While discussing defensive pairings for Winnipeg Jets for later this evening, coach Claude Noel mentioned that he liked Dustin Byfuglien with Grant Clitsome last season. It's likely that Noel liked the +/- of the pair, since he's made line combinations based on +/- before. However, they benefited greatly from an overly inflated PDO (combination of on-ice shooting and save percentage). It's already well known fact that traditional +/- is a poor predictor of future success, since these percentages tend to regress to a natural mean. So what do the underlying numbers say for the Jets most effective pairings?
I have long been a supporter of keeping "Big Buff" with little Tobias Enstrom and I will show you why.
Who are their best partners?
Due to sampling biases and other natural variances, goal differentials are usually not indicative of future success. The exception is when you have a huge multi-year sample, but by then other variables such as system, partners, other linemates and developmental curves may have vastly changed throughout. Corsi differentials (all shot attempts including goals, shots on goal, missed shots and blocked shots) however have been shown to correlate strongly to all of time in attacking zone, puck possession, and scoring chances while also being a strong future predictor of future goal differentials and ultimately wins.
Essentially you can simplify all this by saying CF% is the best predictor of both future success and GF% (goal differential), and determiner of which pairing was best.
There are some variables beyond skill that effect the results but by restricting to situations where the opposing teams are within two points and ignoring the immediate 10 seconds after faceoffs, you limit the variables of the sample to be predominately controlled by skill, chemistry and effectiveness.
2011-13 Enstrom's Zone-Start Adjusted, Close-Game Situations WOWY
2011-13 Clitsome's Zone-Start Adjusted, Close-Game Situations WOWY
Patterns to note:
* Both left handed defensemen performed best when with Byfuglien. This makes sense sense as Dustin Byfuglien is a very potent (and sometimes underrated) defensemen. He has his faults, but overall he tends to overcome these faults with his positives.
* Clitsome is not as strong as Enstrom, duh, and you can see this with him being below Tobias in all three cases.
* You can also see how Clitsome lucked out nicely with some nice shooting percentages improving his goal differential in all three partners. This is unlikely to be the case in the future, but lightning can strike twice.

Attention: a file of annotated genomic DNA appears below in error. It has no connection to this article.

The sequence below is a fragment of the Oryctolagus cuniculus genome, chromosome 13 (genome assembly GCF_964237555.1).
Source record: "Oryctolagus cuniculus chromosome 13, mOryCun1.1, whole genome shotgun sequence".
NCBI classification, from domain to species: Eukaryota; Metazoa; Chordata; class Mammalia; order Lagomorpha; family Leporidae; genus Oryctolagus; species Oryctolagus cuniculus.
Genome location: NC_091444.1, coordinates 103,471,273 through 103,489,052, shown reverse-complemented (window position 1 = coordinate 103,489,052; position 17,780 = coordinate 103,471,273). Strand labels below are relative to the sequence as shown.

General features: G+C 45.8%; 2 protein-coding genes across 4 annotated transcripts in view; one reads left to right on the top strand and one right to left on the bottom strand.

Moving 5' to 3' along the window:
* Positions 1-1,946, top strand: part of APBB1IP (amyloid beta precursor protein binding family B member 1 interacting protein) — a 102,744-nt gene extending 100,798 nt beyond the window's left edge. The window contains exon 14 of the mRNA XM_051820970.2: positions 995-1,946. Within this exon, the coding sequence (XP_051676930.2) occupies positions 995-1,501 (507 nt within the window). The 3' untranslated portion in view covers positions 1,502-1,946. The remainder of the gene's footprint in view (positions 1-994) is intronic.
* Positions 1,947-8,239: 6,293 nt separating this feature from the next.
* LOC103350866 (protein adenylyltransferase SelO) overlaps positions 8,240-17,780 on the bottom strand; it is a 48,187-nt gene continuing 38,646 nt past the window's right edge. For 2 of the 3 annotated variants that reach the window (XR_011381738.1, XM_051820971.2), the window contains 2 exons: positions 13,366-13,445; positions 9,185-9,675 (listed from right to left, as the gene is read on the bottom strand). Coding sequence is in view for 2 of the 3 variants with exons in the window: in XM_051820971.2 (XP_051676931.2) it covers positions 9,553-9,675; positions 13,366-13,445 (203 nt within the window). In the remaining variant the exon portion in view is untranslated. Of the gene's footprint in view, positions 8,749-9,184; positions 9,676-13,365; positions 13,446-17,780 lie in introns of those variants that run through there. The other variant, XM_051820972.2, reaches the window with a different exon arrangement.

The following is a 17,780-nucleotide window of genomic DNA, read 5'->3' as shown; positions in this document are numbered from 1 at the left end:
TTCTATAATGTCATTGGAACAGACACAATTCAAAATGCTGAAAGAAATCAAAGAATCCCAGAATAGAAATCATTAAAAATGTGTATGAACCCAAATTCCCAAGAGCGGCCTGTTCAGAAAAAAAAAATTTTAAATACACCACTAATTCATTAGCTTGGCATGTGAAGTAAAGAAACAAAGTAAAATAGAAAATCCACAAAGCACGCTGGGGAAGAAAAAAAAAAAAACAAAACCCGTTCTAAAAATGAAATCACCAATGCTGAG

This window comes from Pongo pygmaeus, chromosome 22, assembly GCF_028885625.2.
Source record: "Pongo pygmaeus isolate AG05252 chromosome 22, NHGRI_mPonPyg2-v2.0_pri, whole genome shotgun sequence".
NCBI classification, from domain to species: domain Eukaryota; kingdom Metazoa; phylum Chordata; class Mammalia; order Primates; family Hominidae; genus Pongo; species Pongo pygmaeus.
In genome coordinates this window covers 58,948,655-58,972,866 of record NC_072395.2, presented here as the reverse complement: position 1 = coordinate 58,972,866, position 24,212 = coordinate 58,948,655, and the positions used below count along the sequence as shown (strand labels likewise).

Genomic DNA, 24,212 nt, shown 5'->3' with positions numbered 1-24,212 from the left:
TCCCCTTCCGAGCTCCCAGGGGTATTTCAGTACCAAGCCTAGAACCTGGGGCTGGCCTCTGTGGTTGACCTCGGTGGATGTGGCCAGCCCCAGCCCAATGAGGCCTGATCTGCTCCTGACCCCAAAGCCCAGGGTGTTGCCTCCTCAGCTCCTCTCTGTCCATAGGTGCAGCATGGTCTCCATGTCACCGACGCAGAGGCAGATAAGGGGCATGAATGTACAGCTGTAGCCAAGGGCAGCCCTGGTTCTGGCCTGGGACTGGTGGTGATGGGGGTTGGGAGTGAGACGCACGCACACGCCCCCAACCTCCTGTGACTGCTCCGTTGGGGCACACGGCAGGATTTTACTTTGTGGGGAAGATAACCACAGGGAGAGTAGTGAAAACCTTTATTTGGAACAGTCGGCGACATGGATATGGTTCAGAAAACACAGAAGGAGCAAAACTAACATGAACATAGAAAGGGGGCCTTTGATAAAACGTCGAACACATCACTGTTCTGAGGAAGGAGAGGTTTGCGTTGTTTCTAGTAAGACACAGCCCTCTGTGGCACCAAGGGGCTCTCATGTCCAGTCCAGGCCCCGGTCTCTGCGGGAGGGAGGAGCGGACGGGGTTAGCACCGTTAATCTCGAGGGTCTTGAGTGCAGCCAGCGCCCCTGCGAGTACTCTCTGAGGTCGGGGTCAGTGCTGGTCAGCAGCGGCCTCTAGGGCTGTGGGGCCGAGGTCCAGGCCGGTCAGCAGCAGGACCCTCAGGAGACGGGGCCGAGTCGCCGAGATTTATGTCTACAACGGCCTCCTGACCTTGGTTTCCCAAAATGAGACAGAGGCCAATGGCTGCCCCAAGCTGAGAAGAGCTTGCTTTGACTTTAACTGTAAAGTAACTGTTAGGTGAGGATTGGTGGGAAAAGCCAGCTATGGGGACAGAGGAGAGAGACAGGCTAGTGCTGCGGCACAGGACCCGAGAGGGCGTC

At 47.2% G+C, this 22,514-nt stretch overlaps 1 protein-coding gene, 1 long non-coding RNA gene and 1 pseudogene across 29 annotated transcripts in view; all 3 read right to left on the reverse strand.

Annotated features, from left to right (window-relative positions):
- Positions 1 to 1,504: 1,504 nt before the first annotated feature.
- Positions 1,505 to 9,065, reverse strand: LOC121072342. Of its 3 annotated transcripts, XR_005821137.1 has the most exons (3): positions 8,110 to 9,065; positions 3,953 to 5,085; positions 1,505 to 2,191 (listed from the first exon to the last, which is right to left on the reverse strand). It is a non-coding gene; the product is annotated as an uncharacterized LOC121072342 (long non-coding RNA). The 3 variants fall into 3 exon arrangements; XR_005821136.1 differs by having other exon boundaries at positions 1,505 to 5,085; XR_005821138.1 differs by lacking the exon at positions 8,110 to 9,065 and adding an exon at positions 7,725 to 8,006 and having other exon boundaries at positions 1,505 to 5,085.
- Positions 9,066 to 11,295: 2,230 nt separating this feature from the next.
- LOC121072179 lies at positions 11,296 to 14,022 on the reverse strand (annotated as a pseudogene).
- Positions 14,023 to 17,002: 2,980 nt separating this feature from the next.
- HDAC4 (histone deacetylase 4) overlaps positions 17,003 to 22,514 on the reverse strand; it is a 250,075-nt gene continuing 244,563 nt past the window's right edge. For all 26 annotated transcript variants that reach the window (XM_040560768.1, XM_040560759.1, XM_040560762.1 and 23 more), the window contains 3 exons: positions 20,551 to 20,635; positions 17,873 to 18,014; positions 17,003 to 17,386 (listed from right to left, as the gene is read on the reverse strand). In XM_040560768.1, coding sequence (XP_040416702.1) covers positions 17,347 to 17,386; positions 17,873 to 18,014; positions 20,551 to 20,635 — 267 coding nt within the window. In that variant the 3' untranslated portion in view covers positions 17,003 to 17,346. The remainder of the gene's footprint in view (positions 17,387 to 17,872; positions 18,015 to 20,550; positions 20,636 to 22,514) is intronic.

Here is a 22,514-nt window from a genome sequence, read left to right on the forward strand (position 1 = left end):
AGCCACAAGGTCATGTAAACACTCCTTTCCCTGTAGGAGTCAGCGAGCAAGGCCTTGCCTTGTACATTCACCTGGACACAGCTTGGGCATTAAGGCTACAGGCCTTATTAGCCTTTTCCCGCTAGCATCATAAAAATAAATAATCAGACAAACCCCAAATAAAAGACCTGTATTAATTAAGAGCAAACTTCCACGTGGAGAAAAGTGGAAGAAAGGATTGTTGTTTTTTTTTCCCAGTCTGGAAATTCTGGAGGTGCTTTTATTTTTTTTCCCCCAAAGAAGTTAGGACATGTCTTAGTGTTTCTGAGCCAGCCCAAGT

* Enstrom-Byfuglien pair is the most successful by a large margin. The increased possession in placing Byfuglien with Enstrom is larger than the loss of separating Bogosian from Enstrom.
* Some have argued that Zach Bogosian's sample size is small; however, by adding Hainsey, you can see that the overall general trend is correct, even if sample size may make the gap slightly more severe than in actuality.
Overall, Dustin Byfuglien and Tobias Enstrom have played some of their best hockey of their career when together. They have huge chemistry and compliment each other quite well, contrary to what some seem to believe. Statistically it makes sense, since Byfuglien is the best Jet blue liner when it comes to generating scoring chances for and Enstrom -- who is commonly miss-casted by fans as an offensive only defensemen -- is the best Jet blue liner when it comes to suppressing scoring attempts against.
So, we know that Byfuglien being paired Enstrom is really the best option for the Jets' top 5v5 pair and forms the most efficient top 4 grouping for the Jets... but...
How does Enstrom-Byfuglien stack up with the best in the NHL
We will take a look how the pair compares in both 5v5 ZS Adjusted CorsiClose possession and 5v5 scoring for the top pairs in the NHL. Now teams lines tend to be fluid with injuries and hot/cold streaks. Also, some teams may have two pairs that are essentially equal for 5v5 icetime... so because of this, some pairs may not always be the "number one pair"...
However, I think this gives a pretty good general idea:
As you can see here, when it comes to both shot differentials and offensive creation there are not many who out-perform the Jets duo. While it is true that linemates and team effects do influence the final results (see Shea Weber), the Jets top blue-line pair accomplished this on a very average possession team... which is quite the feat.
I do find the Calgary results curious as they were a terrible team last season but I didn't really follow them.
Noel shouldn't be blamed for trying and experimenting with combinations, as that is part of the job description. However, if he does end up trying to force something continuously throughout the season that fails to work, it would be appropriate to look back at this and start asking questions.
Contrary to common thoughts: Tobi + Buff = high end results.